Pointing Gestures: video sequence database

Introduction

This database consists of 24 video sequences of hands pointing onto a desk. The sequences are recorded with a head mounted camera (HMC) under three different lighting and background setups. It was originally recorded as part or the FGnet for the Pointing'04 ICPR Workshop (Cambridge, United Kingdom - 22 August 2004).

The focus and guidelines of the recording was to make the sequences simulate a person operating an augmented reality system on top of a messy office desk.

As the focus of the workshop is pointing, the gestures of the sequences are divided into only three categories (point with the thumb out, pointing with the thumb in, and not pointing).

The research task at hand is to classify each image in each sequence into one of this three categories.

The test persons were told that they should think of the hand as a pointer, and the thumb as a left-mouse-button. This was done to insure that they would use a significant part of the time pointing.

Point with the thumb out
Pointing with the thumb in
Not pointing
It was also decided not to give the test persons too many instructions, to insure that they would react more natural doing recordings. This also meant that re-recordings of sequences had to be kept at a minimum, since the test persons quickly changed they behaviour after only a few recordings. The test persons' movements were also restricted to insure certain lighting conditions.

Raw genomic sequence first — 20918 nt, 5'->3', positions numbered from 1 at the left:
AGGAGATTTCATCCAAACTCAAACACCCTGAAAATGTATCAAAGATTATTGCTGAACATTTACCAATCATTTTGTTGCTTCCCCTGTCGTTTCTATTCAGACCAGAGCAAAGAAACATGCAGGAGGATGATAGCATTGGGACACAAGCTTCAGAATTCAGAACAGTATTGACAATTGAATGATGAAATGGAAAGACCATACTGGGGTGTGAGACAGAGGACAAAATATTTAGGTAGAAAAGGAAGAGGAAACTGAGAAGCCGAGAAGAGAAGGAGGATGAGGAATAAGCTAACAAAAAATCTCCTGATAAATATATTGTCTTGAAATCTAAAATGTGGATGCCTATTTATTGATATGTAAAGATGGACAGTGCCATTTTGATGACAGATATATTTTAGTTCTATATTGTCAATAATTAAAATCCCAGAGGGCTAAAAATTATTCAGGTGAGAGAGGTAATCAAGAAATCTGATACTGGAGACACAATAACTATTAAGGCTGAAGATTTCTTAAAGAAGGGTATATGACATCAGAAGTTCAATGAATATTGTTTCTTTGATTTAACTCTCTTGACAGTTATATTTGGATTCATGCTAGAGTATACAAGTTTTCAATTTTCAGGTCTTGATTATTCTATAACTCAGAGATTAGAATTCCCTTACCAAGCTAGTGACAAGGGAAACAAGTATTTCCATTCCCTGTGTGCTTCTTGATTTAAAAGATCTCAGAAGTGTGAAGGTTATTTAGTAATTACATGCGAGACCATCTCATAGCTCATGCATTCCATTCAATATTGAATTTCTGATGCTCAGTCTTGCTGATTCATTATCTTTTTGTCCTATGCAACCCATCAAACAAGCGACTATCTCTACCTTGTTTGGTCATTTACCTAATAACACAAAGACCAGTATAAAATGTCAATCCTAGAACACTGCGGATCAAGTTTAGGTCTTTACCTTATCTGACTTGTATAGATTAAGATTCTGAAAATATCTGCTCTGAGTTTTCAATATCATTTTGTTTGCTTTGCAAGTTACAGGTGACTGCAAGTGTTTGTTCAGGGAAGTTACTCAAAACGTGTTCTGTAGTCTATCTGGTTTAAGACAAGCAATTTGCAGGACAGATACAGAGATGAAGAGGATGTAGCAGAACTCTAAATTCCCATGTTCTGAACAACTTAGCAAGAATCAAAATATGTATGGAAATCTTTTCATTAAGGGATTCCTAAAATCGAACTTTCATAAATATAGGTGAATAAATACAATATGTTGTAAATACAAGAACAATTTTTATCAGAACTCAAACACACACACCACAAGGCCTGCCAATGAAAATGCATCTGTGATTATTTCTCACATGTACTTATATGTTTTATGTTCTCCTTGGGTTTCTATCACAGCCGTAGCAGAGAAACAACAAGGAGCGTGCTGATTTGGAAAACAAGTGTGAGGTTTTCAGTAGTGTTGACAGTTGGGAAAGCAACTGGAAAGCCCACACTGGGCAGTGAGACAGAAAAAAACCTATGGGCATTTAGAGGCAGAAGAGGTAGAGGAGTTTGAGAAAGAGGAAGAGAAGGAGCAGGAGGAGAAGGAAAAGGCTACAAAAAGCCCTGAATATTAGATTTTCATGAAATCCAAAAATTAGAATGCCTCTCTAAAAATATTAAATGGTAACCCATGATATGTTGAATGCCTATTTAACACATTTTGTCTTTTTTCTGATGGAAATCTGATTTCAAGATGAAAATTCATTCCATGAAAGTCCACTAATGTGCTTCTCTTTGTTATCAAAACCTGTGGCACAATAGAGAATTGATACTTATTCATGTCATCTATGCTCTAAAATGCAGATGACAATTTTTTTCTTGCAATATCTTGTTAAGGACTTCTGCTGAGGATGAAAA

The following will describe each aspect of the recording, and post processing of the sequences.

Representation of the capture environment.

Capture setup

The capture setup was made with focus on controlling the lightning conditions of the scene. Each test person was given a short instruction and placed in front of the scene, so all sequences would have a more similar setup.

Each recording was planed to last a little longer than a minute. Depending on the test person's reaction time and the sequence pre-processing the length of each sequence varies by several seconds. The captures are made with three different setups:

X:     The scene background is a table covered with a black piece of fabric, a Macbeth color-checker, and two small pieces of light gray rubber. The rubber pieces were placed in the scene to give the test persons some objects to interact with. Doing recordings the light in the scene is switched forth and back between four different light sources, which is described in more details below.
Y:     The scene background is a messy table with a lot of moveable objects, and a Macbeth color-checker. The test persons were asked to interact with as many objects as they felt like, but not to start reading any of the books. Doing recordings the light in the scene was fixed to a specific light type, which is described in more details below.
Z:     The scene background is a messy table with a lot of moveable objects, and a Macbeth color-checker. The test persons were asked to interact with as many objects as they felt like, but not to start reading any of the books. Doing recordings the light in the scene is switched forth and back between four different light sources, which is described in more details below.

Lighting conditions